The Blues Train

Rockin', rollin', ridin'
Jayne D'Arcy The Age, Travel p.18, 21 February 2010

It's the ultimate travel experience, if, as T. S. Eliot once said, "the journey, not the arrival matters". Hop on a train, get out at all the stations along the way and disembark exactly where you began three hours (and a few drinks) later. Sure, it's a commuter's nightmare, but throw in four blues artists, call it the Blues 'Thain and it starts to sound like fun.

It's hard to know what to expect with the Blues Train. The image I'd conjured up pre-departure consisted of blues musicians wandering through the four carriages, London Tube busker-style, while we sat passively, admiring the scenic Bellarine Peninsula. I'd imagined a noisy, bucolic version of Melbourne's Colonial Tramcar Restaurant.

We arrive at Queenscliff Station at 7pm and pass through security (there's a strict no BYO policy) before queuing up at the platform's bar to buy enough drinks to last us through dinner as well as the journey to the next station.

Charismatic Blues Train founder Hugo T. Armstrong takes hold of the loudspeaker (something not unfamiliar to him - he's been a PBS FM radio presenter for more than 20 years) and instructs the assembled crowd what to do and not do. Suddenly the noticeable security presence makes sense; we are talking booze and trains after all.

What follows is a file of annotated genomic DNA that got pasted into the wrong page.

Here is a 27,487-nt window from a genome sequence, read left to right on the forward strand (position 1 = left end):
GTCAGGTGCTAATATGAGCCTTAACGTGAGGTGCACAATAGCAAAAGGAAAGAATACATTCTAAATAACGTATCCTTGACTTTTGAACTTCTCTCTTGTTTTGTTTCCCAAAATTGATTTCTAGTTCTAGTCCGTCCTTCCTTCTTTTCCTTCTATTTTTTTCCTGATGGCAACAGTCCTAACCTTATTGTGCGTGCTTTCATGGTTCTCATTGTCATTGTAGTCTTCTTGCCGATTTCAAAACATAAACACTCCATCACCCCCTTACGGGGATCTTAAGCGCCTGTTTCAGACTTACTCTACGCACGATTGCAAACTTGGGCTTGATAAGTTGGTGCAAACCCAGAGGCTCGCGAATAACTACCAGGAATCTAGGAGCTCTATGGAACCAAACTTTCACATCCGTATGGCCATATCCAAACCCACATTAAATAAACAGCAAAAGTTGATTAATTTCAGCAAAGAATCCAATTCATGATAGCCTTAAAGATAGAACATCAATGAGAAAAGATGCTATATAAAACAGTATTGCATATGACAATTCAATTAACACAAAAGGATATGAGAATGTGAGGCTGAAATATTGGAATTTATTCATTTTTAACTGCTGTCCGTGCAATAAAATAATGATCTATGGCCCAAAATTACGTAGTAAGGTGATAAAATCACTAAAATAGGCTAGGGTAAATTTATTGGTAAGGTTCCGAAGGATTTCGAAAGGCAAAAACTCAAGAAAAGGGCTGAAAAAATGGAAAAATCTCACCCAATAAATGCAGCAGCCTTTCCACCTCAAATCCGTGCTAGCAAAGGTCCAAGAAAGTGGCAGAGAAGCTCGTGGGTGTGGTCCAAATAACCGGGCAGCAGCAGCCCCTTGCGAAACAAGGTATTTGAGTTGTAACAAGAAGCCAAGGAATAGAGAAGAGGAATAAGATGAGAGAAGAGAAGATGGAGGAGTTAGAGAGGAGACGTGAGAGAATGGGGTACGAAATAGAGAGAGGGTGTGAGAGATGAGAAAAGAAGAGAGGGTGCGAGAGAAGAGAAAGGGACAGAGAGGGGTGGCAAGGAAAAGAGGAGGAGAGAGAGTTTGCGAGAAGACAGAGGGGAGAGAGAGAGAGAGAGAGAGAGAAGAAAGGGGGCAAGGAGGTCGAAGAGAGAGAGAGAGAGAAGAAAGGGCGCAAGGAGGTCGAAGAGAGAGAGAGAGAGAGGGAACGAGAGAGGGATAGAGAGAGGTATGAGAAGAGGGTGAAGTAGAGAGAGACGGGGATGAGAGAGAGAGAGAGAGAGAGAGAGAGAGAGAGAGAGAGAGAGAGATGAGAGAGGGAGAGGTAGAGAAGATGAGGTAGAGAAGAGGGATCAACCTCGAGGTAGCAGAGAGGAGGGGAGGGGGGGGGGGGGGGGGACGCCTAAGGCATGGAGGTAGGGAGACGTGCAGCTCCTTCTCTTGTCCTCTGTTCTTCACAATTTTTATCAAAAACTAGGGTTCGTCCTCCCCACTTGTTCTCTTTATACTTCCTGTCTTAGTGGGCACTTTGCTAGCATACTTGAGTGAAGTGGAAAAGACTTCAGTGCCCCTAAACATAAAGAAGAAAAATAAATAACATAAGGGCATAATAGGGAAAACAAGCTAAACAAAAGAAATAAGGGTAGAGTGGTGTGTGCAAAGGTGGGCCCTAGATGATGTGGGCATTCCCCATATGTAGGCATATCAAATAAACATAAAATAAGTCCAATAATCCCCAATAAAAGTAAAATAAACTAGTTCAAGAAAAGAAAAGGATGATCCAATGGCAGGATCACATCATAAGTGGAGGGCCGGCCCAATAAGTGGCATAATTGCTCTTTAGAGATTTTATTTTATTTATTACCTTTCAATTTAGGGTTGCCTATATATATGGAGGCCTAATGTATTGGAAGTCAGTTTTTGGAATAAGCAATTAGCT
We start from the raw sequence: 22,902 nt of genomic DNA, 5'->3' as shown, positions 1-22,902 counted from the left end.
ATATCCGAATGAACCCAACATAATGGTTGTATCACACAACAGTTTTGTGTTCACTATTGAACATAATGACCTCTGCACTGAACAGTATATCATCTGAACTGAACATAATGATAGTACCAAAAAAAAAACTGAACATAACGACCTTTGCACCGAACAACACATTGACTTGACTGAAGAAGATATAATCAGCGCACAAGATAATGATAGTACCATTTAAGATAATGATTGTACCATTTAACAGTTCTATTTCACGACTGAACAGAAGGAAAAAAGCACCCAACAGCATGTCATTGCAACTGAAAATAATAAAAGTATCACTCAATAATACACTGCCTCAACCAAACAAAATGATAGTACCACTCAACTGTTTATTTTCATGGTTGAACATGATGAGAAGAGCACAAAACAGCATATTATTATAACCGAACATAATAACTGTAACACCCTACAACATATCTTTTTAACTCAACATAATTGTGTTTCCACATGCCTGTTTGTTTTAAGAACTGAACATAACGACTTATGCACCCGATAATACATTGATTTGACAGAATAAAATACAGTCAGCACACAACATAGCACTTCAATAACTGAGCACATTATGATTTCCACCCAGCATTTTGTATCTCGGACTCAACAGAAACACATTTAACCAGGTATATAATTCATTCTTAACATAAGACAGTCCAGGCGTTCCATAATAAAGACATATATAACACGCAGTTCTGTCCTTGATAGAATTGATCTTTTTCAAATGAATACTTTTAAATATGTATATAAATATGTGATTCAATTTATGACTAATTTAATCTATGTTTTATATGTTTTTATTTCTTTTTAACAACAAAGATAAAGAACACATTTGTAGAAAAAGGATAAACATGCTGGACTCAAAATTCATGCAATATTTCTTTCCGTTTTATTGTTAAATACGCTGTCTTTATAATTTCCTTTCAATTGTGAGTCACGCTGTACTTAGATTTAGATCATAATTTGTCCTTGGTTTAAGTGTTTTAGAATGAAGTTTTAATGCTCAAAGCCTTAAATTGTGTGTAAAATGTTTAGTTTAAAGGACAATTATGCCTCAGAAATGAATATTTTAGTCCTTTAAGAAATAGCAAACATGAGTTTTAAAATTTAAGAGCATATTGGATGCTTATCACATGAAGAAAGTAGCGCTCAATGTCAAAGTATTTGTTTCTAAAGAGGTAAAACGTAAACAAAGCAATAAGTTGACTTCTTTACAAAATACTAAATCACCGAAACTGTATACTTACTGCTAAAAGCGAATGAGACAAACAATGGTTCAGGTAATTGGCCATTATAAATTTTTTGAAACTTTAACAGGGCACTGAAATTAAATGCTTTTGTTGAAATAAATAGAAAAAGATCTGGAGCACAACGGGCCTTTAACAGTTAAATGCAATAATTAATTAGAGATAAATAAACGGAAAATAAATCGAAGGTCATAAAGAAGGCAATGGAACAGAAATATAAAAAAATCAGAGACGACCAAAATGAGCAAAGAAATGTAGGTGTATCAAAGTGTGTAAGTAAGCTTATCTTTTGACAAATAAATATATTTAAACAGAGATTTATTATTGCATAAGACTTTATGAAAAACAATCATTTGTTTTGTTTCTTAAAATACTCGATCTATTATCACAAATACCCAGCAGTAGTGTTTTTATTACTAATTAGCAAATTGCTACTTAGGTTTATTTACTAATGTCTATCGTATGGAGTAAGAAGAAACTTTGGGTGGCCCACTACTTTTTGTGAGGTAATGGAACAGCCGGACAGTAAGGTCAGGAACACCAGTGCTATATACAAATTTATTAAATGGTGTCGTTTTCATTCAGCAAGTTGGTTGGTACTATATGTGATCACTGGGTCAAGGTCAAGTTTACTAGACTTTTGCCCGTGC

People grab plates and help themselves to the buffet dinner. At 8pm the engine spouts impressive plumes of steam. We've been issued with fluorescent wristbands indicating the order of carriages that we'll be sitting in, and 1 realise that the musicians are not roving - we are. We take our places (first in, best seated) on the springy reconditioned red leather seats in carriage A. As the train begins to choof off, our musician, seated in the centre of the carriage, but roped off from any crazed fans, begins strumming his guitar.

It's a strange sensation. The historic train is full of passengers who are, in effect, going nowhere, while outside the sun sets on the picturesque Queenscliff stretch of the Bellarine Peninsula. People have parked their cars on the grassy verge to see the train roll out of town and they're waving at us as though we're Thomas the Tank Engine.

Carriage A features George Kamikawa, a Japanese blues singer and guitarist who Armstrong found busking on Bourke Street Mall (you can still spot him there). He's gutsy and fun and gets us yelling "Kampai" ("cheers" in Japanese) each time he takes a swig from his bottle. It takes a mere five minutes before a couple of women are up and dancing in the aisle.

A couple of things happen at each stop: people make a rush for the toilets (there are none on board so it's not a trip for the weak-bladdered) and then stock up on drinks to last until the next stop. When the train toots, we get into a new carriage and a different musician begins playing. At Drysdale the train starts its homeward journey. Carriage D stands for "dancing", and since it's our last carriage before returning to Queenscliff, we're well warmed up. The Andrea Marr Band is in full flight, people are dancing and the train is rolling to a stop. There's a frequent chorus of "Kampai". Indeed. What a journey.


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